An irreverent look at some of the week's other news
Microsoft turns on Passport requirements
King rakes in over $500,000 for The Plant
For some reason, a number of people have viewed Stephen King's eBook experiment, The Plant, as some sort of failure. But the best-selling author has raked in over $500,000 from sales of the first five installments of the work, or about $375,000 after expenses. Not too bad, especially when you consider that it's all profit, as King completely bypassed the traditional book publisher to make it happen. "There is no down side," King said, reflecting on his experiences publishing online. "The next logical step is to publish a whole novel on the Internet, all at once." But for now, King is returning to more traditional book publishing, incuding a long-awaited sequel to The Talisman, which he is again co-authoring with Peter Straub.
Microsoft chooses DDR SDRAM for Xbox
Fueling the RAM wars, Microsoft has chosen Micron to supply DDR SDRAM for its upcoming Xbox game console, in sharp contrast to the RAMBUS memory used by archrival Sony in its PlayStation 2 console. Originally seen as the future of PC memory, RAMBUS has fallen on hard times, and is still incredibly expensive. But DDR SDRAM runs as fast, and even faster than RAMBUS, and it's a lot less expensive. Score one for the Xbox.
Famous last words: AOL's Case predicts merger success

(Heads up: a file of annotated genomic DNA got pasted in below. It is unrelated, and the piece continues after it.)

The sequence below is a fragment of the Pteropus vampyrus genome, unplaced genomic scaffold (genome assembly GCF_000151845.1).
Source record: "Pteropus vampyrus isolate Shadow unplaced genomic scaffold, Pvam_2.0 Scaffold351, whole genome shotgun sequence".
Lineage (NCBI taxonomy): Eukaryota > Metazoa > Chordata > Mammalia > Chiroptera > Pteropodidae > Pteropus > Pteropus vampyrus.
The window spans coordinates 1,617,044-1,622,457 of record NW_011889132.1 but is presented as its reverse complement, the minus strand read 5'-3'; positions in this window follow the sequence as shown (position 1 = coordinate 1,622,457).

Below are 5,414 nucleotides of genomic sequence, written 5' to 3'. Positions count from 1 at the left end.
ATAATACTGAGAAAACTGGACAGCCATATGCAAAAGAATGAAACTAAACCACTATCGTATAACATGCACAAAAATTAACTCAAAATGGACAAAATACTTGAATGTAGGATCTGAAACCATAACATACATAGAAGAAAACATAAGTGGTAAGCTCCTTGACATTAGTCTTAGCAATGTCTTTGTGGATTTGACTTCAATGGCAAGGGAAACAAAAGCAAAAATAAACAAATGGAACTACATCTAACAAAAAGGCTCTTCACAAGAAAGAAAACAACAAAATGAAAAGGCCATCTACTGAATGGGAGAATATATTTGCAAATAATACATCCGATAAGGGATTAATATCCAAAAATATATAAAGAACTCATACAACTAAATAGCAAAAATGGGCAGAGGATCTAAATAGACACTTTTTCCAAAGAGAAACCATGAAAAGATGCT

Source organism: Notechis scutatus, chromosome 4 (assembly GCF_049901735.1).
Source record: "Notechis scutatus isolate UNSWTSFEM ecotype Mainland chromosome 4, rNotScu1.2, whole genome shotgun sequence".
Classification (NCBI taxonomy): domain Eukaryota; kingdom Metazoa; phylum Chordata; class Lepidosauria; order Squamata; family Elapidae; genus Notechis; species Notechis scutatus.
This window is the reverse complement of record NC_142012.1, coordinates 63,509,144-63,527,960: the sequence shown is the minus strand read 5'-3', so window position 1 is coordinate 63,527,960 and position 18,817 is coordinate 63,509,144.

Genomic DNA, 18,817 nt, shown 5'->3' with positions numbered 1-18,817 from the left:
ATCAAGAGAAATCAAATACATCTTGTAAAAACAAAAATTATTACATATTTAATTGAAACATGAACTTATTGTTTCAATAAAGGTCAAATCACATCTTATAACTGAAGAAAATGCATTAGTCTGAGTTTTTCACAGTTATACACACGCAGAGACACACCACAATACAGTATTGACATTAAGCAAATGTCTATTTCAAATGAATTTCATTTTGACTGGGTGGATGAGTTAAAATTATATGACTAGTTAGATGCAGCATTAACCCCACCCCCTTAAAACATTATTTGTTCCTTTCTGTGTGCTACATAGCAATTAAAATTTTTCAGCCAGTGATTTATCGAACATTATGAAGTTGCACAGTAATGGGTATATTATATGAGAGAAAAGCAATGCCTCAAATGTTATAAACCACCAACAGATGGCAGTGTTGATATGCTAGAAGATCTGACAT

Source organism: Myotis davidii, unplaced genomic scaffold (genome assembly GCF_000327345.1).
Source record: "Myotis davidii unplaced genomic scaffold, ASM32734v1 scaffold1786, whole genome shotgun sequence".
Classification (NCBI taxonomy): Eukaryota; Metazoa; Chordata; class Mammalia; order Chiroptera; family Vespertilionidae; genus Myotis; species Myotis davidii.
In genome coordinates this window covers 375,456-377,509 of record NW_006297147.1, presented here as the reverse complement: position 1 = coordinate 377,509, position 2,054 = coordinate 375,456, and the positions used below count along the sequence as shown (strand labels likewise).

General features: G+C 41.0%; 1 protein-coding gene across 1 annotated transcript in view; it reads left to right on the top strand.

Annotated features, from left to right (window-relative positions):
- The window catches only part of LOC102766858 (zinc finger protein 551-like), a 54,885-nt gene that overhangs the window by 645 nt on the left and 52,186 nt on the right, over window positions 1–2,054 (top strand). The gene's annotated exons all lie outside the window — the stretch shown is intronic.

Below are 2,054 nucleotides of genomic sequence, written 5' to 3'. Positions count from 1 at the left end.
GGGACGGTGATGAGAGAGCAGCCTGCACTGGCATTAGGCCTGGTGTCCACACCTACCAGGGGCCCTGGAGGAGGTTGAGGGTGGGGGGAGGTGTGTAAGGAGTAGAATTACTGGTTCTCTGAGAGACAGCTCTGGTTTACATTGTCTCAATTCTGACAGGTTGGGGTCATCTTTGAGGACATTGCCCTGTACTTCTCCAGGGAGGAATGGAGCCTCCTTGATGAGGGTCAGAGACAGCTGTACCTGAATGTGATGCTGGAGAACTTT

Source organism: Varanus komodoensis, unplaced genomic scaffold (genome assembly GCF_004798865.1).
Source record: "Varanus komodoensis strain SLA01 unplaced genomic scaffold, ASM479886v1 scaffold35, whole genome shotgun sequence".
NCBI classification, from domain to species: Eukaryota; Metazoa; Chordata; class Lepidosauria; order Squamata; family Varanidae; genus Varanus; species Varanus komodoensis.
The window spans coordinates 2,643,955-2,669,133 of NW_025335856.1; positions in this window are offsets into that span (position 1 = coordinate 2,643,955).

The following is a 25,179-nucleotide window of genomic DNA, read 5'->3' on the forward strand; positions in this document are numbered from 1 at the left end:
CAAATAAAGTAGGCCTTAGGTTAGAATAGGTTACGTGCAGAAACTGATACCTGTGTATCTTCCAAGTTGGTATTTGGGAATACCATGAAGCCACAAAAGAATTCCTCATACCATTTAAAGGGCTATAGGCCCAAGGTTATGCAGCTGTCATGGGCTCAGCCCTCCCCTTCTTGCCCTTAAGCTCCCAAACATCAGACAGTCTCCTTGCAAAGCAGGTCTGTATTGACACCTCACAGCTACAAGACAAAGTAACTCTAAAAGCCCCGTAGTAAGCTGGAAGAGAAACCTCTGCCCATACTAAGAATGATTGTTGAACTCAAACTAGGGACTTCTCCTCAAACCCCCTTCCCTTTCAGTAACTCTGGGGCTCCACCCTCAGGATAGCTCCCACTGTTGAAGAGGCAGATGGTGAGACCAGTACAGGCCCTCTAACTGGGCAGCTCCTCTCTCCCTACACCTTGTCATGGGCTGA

America Online (AOL) CEO Steve Case says he's not worried about his company's mega-merger with Time Warner, despite meddling from Microsoft, which complained that the combined companies would shut out competition (oh, the irony). Case says he expects the FTC to approve the merger by the end of December or early January. Case noted that AOL/Time Warner would be "stupid" to not carry others' content, contrary to complaints by competitors. We'll see.
Red Hat closes offices, lays off 20
Linux maker Red Hat closed three offices this week, laying off 20 workers. The company said that the employees performed redundant job functions, some due to a recent purchase of Atomic Vision, a Web site for Linux news. But the Atomic Vision purchase was a bust, and the site hasn't drawn much traffic. Sites in San Francisco, Newbury, England, and Cagnes sur Mer, France were closed. Red Hat currently employs about 550 people and has a dozen offices worldwide. The company's stock is trading in the $6 range after soaring to ridiculous heights during the overvalued Internet boom; Red Hat's IPO stock price was $7.
Opera 5 now free in bid to remain competitive
The other browser maker (no, not Netscape) released its latest contender, Opera 5, this week. Despite some cross-platform creds, Opera has never really taken off with users, probably because it was never free, as were market leaders IE and Netscape. So with version 5, Opera is offering a "free" version of the browser that includes an annoying advertisement pane in the corner, ala the equally irrelevant NeoPlanet browser. Frankly, when you can get the top two browsers for free, I don't see the point, but if you're an alternative kind of person, you can check out Opera 5 on the Opera Web site.
Apple QuickTime 5 beta available for Windows
The second beta of Apple QuickTime 5 is now available in a Windows flavor as well. QuickTime 5 includes a slightly different user interface that does away with the annoying "drawer" design from QT4 and includes a number of other features. For more information and the free download, head on over to the Apple Web site.
Microsoft seeks to grab developers from Palm
Talk about party crashing: Microsoft's mobile division is actively recruiting developers at the annual PalmSource conference, the leading Palm OS developer conference in Santa Clara, California. The goal: Get Palm developers to support the PocketPC and port over their Palm apps to the Dark Side. Evil? Maybe. Smart? Yes.
Gates seeks to become master of privacy